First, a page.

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London Is Adding 250 New Trains to Improve the Efficiency of Its Subways

It's going to cost the city around $2 billion to increase the capacity of the four "Deep Tube" lines by 10 trains an hour.
Commuters wait for a train at a London Underground station.

Commuters wait for a train at a London Underground station.

There's no denying that London's Tube system is pretty efficient. Hosting five million journeys a day, its busiest lines manage 36 trains an hour at peak times. That's a train every 100 seconds.

Some lines, however, are currently running a service that, by London standards, is a little threadbare. The busy Piccadilly Line, for example, manages just 24 trains an hour, a rate that no doubt seems irreproachable when viewed from the beleaguered public transit systems of New York or Washington, but actually risks creating serious congestion. This week, London finalized a remedy to this relative slow down: a batch of 250 new trains added to its rolling stock. When coupled with an upgrade to the signaling system, this should enable London's four "Deep Tube" lines—which run through more deeply excavated tunnels—to increase their capacity by 10 trains an hour. The cost: a not insignificant £1.5 billion ($2 billion).

These trains, the first 94 of which have recently been commissioned from Siemens for London's Piccadilly Line, will be a little more spacious than some older models. Starting service in 2023, they have a carriage-less layout, already in service in other parts of London's public transit network, that enables passengers to walk from end to end and spread out more efficiently. They will also be the first Tube trains running deep below surface level to possess proper air conditioning, long overdue in a city where sweltering, stuffy trains have been a perennial summer scandal.

They won't be replacements for existing trains though; they'll run alongside existing stock, meaning that, by 2035, the four lines will be able to increase their capacity by 35 percent. The £1.5 billion allotted to commission these trains sounds pretty generous, but they're not a mere bonus—they're badly needed. Without them, London's Tube network might well be on a fast-track to meltdown.

That's because London is growing quickly. Having reached an estimated all-time high of 8.8 million residents within its official limits this year, the city is predicted to house another 1.5 million residents by 2029. Many of these new residents will be using a transit system that's already congested—and doesn't necessarily have much space to expand into. Because while there is some pride in possessing the world's first subway system, the sheer age means that the tunnels are antique and already fit London's narrow trains like a glove.


Take the city's Northern Line, for example. With its initial section launched in 1890, this was London's first "deep tube" line—a deeply excavated tunnel as opposed to the cut-and-cover subway lines that were constructed just below ground from 1863 onwards. When the Northern Line was built, it was designed to run on what was a pretty speculative, out-there form of technology: electric trains. (At that time, they only possessed enough power to pull three carriages at once.) Given the expense of excavating the line—and a lack of foresight about the future need for greater capacity—these tunnels were bored to be no wider than necessary to fit the trains, a habit that has largely continued.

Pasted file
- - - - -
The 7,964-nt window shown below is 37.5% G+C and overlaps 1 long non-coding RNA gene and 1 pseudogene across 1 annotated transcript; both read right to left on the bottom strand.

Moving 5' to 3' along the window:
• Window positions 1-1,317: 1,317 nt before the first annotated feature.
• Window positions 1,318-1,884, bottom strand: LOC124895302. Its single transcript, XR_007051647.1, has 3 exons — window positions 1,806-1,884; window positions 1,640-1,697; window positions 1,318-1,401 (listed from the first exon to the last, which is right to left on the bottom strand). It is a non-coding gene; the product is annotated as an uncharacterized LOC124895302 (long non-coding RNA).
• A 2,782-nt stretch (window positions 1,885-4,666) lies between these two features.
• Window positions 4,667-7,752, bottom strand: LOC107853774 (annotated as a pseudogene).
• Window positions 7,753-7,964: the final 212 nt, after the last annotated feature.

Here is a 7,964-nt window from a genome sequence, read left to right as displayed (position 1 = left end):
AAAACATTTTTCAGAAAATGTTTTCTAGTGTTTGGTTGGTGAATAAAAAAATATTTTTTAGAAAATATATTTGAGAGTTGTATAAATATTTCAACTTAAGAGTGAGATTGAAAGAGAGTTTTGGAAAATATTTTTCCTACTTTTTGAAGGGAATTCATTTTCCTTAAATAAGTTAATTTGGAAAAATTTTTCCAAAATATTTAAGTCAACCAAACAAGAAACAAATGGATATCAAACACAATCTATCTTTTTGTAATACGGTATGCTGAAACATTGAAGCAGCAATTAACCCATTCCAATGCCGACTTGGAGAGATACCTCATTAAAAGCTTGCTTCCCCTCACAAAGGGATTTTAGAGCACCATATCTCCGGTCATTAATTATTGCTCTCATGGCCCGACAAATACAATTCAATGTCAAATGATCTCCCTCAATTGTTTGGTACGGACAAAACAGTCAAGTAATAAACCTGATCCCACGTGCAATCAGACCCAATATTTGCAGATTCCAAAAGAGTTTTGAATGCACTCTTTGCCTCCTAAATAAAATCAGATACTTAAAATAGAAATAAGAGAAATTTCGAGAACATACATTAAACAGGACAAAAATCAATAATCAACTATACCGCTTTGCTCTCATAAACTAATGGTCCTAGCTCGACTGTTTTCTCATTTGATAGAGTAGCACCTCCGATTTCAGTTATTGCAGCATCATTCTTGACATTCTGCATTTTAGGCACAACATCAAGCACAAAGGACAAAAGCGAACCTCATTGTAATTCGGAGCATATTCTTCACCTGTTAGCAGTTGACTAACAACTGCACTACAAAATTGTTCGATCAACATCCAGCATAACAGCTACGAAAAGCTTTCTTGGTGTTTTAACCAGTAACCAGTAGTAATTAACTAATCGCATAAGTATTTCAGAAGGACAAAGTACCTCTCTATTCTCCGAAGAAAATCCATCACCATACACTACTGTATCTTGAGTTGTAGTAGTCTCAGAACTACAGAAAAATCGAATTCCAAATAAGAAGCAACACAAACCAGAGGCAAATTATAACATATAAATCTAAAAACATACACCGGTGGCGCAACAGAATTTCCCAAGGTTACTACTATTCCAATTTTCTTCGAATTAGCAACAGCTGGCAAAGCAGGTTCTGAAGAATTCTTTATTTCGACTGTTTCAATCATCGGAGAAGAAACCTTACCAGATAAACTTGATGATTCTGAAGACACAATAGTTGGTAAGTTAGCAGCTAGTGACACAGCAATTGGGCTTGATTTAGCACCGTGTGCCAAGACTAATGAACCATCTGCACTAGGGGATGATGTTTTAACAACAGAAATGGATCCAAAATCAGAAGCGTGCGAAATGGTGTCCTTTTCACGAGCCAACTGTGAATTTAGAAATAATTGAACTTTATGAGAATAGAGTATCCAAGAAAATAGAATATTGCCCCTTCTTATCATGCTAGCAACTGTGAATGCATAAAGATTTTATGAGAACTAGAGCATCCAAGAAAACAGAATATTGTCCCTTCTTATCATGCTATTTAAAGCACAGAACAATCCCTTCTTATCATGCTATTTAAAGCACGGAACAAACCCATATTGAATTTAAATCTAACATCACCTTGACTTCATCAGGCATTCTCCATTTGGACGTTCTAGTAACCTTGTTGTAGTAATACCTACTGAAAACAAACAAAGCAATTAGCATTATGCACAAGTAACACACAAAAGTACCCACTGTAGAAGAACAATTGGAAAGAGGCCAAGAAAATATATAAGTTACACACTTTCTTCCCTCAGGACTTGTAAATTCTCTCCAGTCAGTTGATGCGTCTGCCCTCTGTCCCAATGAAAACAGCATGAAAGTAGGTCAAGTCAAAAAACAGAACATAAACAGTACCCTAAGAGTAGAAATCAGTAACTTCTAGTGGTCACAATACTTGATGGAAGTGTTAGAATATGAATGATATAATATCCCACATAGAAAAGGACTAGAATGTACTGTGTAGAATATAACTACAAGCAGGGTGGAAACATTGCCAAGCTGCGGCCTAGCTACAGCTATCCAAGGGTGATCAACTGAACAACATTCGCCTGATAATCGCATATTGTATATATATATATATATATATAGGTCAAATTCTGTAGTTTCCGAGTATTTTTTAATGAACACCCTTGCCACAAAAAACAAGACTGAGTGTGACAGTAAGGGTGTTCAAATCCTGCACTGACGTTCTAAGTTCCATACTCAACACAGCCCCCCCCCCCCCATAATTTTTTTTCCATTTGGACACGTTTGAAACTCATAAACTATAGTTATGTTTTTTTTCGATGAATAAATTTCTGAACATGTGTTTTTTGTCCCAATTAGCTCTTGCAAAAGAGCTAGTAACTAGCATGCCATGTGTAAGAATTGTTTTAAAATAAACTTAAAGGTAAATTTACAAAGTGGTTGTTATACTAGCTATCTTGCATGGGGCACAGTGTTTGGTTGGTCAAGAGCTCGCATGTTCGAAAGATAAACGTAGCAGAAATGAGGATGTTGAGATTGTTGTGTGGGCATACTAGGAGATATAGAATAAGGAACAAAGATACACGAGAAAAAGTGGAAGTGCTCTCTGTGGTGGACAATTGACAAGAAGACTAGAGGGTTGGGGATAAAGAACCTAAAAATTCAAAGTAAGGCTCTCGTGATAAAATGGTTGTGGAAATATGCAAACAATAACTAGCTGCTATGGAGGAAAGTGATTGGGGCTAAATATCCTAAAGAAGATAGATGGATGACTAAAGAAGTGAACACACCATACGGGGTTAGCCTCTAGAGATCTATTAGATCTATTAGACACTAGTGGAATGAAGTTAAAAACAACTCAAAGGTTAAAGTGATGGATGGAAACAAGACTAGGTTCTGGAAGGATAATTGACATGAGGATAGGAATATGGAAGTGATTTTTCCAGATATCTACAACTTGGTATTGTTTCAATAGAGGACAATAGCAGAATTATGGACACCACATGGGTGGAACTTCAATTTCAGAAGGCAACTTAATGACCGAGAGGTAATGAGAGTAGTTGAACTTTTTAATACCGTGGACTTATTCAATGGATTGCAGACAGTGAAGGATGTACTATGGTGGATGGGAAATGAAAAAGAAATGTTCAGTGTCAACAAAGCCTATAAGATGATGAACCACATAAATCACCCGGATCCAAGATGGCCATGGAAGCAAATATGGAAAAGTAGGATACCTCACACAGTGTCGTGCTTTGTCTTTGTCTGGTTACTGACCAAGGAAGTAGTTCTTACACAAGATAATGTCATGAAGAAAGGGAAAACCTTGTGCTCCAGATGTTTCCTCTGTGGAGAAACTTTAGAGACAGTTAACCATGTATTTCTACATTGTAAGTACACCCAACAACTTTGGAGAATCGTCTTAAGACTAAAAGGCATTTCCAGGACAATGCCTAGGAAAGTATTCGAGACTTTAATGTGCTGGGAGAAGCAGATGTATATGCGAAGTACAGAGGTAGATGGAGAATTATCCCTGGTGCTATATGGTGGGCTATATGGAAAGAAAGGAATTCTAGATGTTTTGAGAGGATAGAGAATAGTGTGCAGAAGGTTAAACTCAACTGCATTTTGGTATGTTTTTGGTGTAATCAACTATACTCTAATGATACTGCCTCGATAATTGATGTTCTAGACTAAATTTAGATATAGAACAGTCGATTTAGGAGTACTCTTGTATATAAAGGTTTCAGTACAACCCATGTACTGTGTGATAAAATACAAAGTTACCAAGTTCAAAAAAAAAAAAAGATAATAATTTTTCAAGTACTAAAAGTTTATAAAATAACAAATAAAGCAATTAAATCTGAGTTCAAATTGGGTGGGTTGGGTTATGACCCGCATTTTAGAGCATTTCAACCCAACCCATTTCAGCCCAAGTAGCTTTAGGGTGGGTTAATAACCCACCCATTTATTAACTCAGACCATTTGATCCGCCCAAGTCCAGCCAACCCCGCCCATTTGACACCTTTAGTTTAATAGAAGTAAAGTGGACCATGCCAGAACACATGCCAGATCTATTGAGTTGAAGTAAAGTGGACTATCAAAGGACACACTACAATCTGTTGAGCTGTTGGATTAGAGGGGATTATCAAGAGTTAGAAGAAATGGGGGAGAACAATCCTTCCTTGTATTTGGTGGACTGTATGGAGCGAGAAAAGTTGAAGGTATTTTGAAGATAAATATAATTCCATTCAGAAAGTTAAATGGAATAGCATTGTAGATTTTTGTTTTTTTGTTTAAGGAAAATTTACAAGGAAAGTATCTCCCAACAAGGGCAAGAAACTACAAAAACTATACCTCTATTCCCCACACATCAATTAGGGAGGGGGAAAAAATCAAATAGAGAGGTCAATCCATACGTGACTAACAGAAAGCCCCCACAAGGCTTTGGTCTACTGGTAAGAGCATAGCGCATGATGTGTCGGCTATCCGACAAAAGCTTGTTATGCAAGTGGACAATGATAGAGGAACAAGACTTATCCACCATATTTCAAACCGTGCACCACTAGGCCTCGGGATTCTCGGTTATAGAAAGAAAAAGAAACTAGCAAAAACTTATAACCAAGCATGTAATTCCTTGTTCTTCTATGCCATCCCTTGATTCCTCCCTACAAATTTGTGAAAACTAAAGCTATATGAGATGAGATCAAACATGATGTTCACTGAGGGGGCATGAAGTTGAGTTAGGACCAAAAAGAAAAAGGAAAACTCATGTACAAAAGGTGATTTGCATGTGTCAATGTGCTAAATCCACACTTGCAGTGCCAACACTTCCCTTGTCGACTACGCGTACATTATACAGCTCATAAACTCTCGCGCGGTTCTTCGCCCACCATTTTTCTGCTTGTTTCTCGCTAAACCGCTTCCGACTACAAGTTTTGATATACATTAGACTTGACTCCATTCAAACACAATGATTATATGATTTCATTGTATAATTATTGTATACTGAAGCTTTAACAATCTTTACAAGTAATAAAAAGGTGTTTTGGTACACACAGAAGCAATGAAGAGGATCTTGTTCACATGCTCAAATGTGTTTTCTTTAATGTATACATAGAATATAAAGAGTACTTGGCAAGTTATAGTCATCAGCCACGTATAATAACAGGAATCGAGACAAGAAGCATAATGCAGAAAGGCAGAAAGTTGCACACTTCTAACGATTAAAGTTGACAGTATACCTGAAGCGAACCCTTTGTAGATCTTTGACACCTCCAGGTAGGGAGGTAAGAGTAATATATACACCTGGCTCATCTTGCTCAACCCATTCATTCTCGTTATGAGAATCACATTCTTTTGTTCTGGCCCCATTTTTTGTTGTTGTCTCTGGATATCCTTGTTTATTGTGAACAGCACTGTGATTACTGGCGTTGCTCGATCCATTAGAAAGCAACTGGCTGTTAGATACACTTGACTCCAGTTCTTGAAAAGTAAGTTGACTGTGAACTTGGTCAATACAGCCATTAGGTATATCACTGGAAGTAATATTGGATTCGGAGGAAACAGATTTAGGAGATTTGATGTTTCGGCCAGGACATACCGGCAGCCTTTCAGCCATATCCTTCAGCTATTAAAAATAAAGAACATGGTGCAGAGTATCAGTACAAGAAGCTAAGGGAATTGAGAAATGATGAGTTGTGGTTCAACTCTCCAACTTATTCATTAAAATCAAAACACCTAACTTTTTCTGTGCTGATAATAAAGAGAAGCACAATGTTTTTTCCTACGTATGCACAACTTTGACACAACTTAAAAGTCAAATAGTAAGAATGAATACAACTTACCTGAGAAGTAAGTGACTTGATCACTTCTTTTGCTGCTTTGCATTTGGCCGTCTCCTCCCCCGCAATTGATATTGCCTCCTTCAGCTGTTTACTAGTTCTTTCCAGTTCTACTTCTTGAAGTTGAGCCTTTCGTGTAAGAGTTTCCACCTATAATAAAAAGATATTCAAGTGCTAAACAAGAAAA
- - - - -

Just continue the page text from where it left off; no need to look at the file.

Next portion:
Even today, the standard view from a London tube window is a wire-packed, grimy wall barely a few inches beyond the glass. As a result, London's tube trains have to remain pretty slender, without even space for air conditioning units. The only people this cramped, airless situation pleases are deodorant manufacturers. And just as the tunnels are narrow, so are many of the platforms. In periods of strain, some stations must resort to temporarily barring entry until the crowds thin out.

In a system with these spatial limits, it's essential to keep services as regular as possible. Canceling a single train can throw the whole system into heavy congestion. This is the most important reason for ordering the new trains. They're not absolutely necessary to speed up travel, but they're a form of vacuum cleaner that sucks passengers off the platform, ensuring the system stays fluid at rush hour.

The new trains alone aren't the only attempt to meet growing demand. In fact, they've barely registered in London's news cycle, mainly because the city is awaiting the arrival of the huge East-West Crossrail line, a heavy rail link joining the city with its exurbs. It's hoped that this new link will soak up a lot of commuter traffic, because its large number of city-center stops will save exurban passengers from having to transfer onto the Tube to reach their final destination. This new link may end up getting close to capacity soon after it launches, just as London's extra trains will no doubt see heavy footfall from the moment they enter service. But while expanding to meet demand is a constant struggle, at least London is taking action on a grand scale.

This story originally appeared on CityLab, an editorial partner site. Subscribe to CityLab's newsletters and follow CityLab on Facebook and Twitter.